“In light of trials and studies underway, consideration should also be given to how a separate kerbside collection for glass may complement or supplant a CDS. Either way, it is imperative that the principles of product stewardship and extended producer responsibility apply.”

CRUSHED GLASS

Contamination from crushed glass in the general recycling stream is a central driver for CDS implementation. Another solution however, introducing a fourth kerbside glass bin, is also gaining traction, albeit only in preliminary trialling stages.

The City of Yarra in Melbourne’s inner east launched a kerbside glass collection trial across 1300 households in April, following a successful FOGO collection trial in 2018.

In September, Chris Leivers, Yarra City Council City Works and Assets Director, told Waste Management Review the trial has been successful so far, with a notable decrease in contamination observed.

He added that Yarra will look to expand the service throughout the city upon the trial’s completion.

While Coral applauds the success of individual council trials, she cautions against assuming state-wide implementation would be straightforward and doable.

“There is significant diversity across councils and regions in terms of the recycling services councils offer. Proximity to materials recovery facilities, community willingness and ability to pay, and budget and resource constraints are all relevant considerations,” she says.

“Also, the Yarra and Macedon trials are small scale, so we can’t yet know how the service would work on a state-wide level.”

Another issue, Coral says, is whether or not councils can find a processor to take the material.

“In the case of Moyne Shire Council and their intention to roll-out separate glass collection municipality-wide, we understand that having a ready local end market for that material was key to the council making that decision.” she says.

“Not all councils may be able to achieve that, plus, there’s a real question about Victoria’s infrastructure and beneficiation capacity if 79 councils all start collecting glass separately.”

For these reasons, Coral says the local government sector strongly supports the introduction of a CDS as an immediate state-wide priority. She also notes that she doesn’t consider CDS to be the silver bullet that will fix everything but rather a key component of a suite of reforms needed to improve recycling outcomes.

“We have to remember that removing glass from the general stream not only reduces the contamination of paper and plastic, but enables better quality glass recovery,” she says.

“Ideally we want to see glass bottles and jars remanufactured into glass bottles and jars. Achieving a clean stream of material is key to that.”

Mark has similar infrastructure capacity concerns and issues with a ready market for materials, highlighting the amenity impacts of glass collection in high density areas. He adds that the rise of multi-unit dwellings also needs to be considered when analysing the efficacy of a fourth kerbside bin.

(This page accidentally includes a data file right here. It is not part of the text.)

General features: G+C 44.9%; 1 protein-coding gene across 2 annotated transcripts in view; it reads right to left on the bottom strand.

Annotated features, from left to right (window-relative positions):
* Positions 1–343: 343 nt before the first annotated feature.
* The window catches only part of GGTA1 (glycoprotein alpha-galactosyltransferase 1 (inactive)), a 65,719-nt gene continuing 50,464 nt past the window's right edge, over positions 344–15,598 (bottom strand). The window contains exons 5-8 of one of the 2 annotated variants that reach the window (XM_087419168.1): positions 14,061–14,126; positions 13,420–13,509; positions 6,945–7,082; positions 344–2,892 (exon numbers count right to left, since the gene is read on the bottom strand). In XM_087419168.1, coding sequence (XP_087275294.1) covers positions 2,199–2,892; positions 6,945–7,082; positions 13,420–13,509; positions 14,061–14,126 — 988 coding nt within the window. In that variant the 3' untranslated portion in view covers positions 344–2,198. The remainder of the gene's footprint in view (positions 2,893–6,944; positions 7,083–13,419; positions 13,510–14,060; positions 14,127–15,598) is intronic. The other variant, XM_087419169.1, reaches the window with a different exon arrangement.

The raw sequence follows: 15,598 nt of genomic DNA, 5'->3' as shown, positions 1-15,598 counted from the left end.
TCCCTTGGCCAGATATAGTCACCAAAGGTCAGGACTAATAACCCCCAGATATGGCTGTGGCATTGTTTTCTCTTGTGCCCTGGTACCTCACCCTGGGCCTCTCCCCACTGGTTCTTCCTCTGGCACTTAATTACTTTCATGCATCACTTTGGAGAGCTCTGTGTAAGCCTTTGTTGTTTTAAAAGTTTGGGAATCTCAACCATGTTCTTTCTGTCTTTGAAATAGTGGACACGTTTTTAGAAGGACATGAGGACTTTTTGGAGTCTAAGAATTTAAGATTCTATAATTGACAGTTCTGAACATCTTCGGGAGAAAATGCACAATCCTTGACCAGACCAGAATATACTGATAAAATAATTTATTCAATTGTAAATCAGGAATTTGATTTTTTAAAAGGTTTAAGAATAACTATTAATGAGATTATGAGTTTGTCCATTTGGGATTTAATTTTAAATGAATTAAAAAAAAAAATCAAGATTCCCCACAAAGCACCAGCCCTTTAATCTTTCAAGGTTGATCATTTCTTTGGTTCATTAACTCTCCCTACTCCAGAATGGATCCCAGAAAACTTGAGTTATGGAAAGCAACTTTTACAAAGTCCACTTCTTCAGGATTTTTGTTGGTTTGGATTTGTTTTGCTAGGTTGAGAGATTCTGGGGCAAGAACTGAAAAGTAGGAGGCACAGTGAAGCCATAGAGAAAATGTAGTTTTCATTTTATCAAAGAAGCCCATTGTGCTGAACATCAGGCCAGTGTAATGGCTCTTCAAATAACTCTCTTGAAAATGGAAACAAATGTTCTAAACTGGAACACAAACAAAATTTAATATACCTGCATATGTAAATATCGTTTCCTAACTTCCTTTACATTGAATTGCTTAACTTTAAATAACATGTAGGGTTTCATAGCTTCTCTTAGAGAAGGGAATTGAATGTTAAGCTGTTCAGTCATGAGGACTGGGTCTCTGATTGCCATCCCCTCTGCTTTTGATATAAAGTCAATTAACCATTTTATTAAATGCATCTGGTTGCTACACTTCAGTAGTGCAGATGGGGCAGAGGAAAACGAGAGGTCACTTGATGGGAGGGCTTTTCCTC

Mark says that waste operators already face bin collection challenges including traffic congestion, level of street access and bin placement – added to that could be a fourth collection round with noisy material.

“How is that going to impact residents? And what will resident pushback look like once those collections start? It’s a concerning proposition for many VWMA members but may also be a broader traffic challenge as well.”

IMPLEMENTATION

A recent Total Environment Centre report shows that 84 per cent of Victorians support the idea of a CDS. However, the state government refuses to heed introduction calls.

According to Mark, a CDS would require systematic changes to how parts of government operate, which may explain their hesitation.

“There hasn’t been a consistent line from the state government on what Victoria’s future recycling program will look like,” he says.

“I think that’s a problem, because we end up tinkering on a lot of little activities instead of looking towards a big fundamental shift and that shift has to take into consideration the direction the other states are taking and the region.”

Many states, including New South Wales and the Northern Territory, position their CDS as a litter management initiative.

Mark say that results from other jurisdictions and globally has seen CDS work as an effective platform to educate and engage with the public on waste, litter and recycling issues.

“The minister has said multiple times that a CDS won’t adequately address current challenges, and yes it wont fix everything, but there’s never going to be a silver bullet,” he says.

“It’s about identifying key challenges for the state, and then chipping away at problems that has support from all the revevant partners in the sector”

Another issue, Mark says, is minimal investment in public waste education from the state government.